Jip, the 2000ipm is the positioning speeds, dont try and cut at those speeds, unless you are cutting butter, even then, there will be more around the machine and the walls than on the table. Cutting speeds is really down to experience, and getting a feel for what you can do with which cutter and what material you are machining. If I am machining a new material that I have not done before, I generally go with a slower machining speed and speed up as I go, and listen to what the cutter s telling me. When she screams, its normally a bit too close or past the red line. Obviously the condition (sharpness) of the cutter also plays a role.
Believe me, the faster positioning speeds does speed up production alot. If I compare my Cobra to my Elite, the machining speeds are the same on both machines,, but if I run the same program on both machines at the same time, my Elite finishes way before the Cobra... Absolute dream.
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  #16  
Old Yesterday, 11:10 PM
boatbuilder2020 boatbuilder2020 is offline
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Tristan . . . don't know what kind of work you run but will guess that reduced machining time (old Cobra v. new Cobra) is due to both increased IPM but also (and possibly primarily due to) increased acceleration/deceleration rates?

I spend most of my time around a 5 year old Stinger 2 but have also spent some time around Cobras and the Elite . . . I learned pretty quickly to mind myself around the Elite . . . you can't out of the way of the gantry quick enough.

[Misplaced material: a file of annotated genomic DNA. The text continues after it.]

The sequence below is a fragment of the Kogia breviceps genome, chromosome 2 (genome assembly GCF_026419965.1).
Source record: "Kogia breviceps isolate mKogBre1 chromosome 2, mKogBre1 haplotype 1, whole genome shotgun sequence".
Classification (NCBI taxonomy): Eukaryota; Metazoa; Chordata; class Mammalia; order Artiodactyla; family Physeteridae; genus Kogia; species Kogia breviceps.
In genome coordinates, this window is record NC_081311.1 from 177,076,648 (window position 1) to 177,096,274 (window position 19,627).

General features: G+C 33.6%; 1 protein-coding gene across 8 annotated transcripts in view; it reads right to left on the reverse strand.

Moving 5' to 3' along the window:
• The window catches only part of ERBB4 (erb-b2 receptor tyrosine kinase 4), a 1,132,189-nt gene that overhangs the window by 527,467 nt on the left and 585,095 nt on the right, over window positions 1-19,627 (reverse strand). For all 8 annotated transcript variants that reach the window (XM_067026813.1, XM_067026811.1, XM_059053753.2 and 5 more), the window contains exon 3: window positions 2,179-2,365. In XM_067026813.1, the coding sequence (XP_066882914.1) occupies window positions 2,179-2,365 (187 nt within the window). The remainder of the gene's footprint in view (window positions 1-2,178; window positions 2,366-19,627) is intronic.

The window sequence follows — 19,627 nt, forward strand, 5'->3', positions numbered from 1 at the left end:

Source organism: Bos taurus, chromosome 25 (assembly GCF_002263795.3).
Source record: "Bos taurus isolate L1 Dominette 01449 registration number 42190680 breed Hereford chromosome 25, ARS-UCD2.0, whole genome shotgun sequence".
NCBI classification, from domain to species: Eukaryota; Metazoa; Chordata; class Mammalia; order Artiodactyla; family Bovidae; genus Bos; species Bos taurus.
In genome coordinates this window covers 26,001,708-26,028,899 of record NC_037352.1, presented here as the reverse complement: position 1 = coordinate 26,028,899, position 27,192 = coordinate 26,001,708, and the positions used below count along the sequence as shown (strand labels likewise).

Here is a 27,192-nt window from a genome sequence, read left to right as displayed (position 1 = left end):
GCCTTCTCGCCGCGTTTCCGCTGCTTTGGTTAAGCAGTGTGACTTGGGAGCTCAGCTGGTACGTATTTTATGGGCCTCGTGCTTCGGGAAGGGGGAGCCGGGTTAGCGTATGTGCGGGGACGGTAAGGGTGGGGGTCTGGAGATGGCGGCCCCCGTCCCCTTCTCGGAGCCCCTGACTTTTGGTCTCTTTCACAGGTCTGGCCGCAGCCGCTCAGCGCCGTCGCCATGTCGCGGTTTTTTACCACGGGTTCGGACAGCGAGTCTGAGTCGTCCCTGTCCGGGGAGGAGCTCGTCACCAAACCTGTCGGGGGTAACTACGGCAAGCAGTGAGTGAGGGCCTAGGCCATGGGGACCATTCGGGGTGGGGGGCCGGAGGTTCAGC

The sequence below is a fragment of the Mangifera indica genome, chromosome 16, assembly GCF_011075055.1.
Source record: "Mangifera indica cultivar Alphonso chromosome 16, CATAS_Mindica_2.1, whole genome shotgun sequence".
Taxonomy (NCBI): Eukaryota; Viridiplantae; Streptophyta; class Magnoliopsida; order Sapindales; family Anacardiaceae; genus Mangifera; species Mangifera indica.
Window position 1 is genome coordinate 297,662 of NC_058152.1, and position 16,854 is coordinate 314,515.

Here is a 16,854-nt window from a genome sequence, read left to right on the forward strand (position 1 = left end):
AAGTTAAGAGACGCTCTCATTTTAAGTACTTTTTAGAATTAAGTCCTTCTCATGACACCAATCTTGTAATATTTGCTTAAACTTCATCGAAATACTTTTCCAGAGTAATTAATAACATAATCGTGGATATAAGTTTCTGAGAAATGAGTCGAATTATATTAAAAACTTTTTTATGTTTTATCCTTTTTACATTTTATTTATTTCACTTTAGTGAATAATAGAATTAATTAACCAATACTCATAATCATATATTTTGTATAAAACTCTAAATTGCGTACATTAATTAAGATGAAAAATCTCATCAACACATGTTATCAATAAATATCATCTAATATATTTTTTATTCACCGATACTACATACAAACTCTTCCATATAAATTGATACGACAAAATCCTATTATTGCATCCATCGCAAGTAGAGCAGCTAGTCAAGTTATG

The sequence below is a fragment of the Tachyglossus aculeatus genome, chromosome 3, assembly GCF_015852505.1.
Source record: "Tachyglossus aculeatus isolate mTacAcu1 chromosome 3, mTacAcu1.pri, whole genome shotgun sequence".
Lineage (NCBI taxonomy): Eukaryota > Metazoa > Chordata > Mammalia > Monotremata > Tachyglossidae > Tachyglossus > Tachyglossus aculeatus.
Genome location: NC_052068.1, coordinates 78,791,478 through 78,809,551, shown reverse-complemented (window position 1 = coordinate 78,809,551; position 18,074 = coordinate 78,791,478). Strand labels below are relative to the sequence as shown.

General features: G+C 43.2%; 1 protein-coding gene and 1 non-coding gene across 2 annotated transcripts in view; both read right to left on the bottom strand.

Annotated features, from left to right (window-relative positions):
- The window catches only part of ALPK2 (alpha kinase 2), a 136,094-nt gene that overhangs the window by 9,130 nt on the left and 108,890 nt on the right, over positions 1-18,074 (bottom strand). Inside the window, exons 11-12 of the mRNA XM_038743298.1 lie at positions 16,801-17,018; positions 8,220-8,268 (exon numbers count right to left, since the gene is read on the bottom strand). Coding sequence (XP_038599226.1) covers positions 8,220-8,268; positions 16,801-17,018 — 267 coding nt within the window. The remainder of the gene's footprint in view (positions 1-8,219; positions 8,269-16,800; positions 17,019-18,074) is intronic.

IMHO, IPM means little if your work requires a machine that rarely achieves top IPM. For my work, acceleration/deceleration is a much more relevant spec. and is more often the limiting spec. re. machining time . . . and, on a side note, probably why software machining time sim. duration times can be/are often inaccurate.

Hate to make things more complicated for the Sales/Marketing folks by adding another spec. to "plug" but unless your work is LeMans/Daytona/Indy/Talladega top speed-centric, acceleration/deceleration and cornering probably is more important .

Anyway, like with cars/motorbikes, top end ain't everything.
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  #17  
Old Today, 04:18 AM
Tristan Tristan is offline
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Paul, we do mostly cutouts (Coffin and Casket Lids etc), and the feedspeed while cutting is the same on both my machines. The timesaving comes in when the head does its rapid moves to the next lid. There is almost no acceleration time, the Elite just moves with speed. Where the Cobra takes 2-3 seconds to get to its next point, the Elite takes half a second or so. She is DAMN fast. Like you said, you have learnt to stay clear of the Elite.